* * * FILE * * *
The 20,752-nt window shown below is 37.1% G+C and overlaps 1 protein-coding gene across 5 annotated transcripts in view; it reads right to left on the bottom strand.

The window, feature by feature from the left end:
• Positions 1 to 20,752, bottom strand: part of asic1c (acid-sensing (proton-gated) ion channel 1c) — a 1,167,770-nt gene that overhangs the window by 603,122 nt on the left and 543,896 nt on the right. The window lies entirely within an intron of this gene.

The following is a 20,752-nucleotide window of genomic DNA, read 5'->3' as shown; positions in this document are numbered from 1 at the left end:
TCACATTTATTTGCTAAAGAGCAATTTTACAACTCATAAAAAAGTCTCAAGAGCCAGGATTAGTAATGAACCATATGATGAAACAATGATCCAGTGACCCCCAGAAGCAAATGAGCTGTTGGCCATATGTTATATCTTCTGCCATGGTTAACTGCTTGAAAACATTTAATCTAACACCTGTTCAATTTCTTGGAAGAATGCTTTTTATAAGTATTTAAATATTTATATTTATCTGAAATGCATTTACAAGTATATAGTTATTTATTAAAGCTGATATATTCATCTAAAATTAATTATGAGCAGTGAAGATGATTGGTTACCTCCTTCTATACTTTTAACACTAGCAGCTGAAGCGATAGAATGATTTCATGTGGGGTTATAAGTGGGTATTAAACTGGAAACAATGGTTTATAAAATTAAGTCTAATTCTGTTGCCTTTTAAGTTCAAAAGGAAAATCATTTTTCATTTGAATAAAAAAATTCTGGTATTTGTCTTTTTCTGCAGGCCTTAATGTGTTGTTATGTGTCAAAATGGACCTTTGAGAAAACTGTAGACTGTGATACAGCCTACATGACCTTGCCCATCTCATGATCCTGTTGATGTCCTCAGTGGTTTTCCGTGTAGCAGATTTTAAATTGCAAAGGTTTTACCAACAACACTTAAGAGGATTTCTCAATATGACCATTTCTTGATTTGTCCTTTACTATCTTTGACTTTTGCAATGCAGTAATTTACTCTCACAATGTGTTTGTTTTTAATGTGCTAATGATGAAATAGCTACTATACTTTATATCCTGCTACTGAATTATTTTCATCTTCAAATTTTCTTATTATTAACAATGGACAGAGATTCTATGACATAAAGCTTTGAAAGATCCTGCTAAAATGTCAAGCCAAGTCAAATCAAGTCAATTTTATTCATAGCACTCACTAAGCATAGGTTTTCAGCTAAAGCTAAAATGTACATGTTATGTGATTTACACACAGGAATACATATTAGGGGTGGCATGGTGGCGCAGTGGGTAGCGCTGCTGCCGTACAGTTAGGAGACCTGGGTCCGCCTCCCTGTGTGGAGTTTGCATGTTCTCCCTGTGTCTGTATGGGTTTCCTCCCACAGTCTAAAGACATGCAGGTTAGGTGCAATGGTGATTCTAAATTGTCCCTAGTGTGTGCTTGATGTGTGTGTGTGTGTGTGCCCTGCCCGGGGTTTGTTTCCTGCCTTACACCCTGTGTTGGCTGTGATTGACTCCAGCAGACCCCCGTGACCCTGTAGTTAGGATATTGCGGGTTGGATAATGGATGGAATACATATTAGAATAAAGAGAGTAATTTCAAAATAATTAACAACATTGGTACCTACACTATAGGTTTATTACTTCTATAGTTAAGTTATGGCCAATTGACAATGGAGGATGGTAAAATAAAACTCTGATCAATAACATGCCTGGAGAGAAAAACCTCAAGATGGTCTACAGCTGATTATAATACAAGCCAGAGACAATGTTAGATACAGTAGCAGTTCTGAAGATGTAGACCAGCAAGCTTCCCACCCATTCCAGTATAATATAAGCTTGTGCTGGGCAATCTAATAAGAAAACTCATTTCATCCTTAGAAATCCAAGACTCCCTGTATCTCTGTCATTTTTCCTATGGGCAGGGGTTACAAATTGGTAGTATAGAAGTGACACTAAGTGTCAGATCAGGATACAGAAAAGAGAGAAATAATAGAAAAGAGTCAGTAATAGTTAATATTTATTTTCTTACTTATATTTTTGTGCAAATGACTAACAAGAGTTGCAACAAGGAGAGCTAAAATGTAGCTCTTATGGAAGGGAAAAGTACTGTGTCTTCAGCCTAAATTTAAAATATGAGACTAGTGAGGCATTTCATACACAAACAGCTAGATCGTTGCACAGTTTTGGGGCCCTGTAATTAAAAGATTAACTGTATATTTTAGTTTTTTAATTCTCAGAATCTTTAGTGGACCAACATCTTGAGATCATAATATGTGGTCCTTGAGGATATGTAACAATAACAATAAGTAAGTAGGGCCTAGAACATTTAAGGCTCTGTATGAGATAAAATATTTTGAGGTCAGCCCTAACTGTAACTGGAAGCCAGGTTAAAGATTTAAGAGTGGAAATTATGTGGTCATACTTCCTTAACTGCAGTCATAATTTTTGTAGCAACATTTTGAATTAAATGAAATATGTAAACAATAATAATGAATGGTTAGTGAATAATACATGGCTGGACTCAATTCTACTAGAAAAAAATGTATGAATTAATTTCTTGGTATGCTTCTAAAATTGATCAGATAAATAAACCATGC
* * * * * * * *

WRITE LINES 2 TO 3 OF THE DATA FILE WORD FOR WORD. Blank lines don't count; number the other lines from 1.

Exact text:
The window, feature by feature from the left end:
• Positions 1 to 20,752, bottom strand: part of asic1c (acid-sensing (proton-gated) ion channel 1c) — a 1,167,770-nt gene that overhangs the window by 603,122 nt on the left and 543,896 nt on the right. The window lies entirely within an intron of this gene.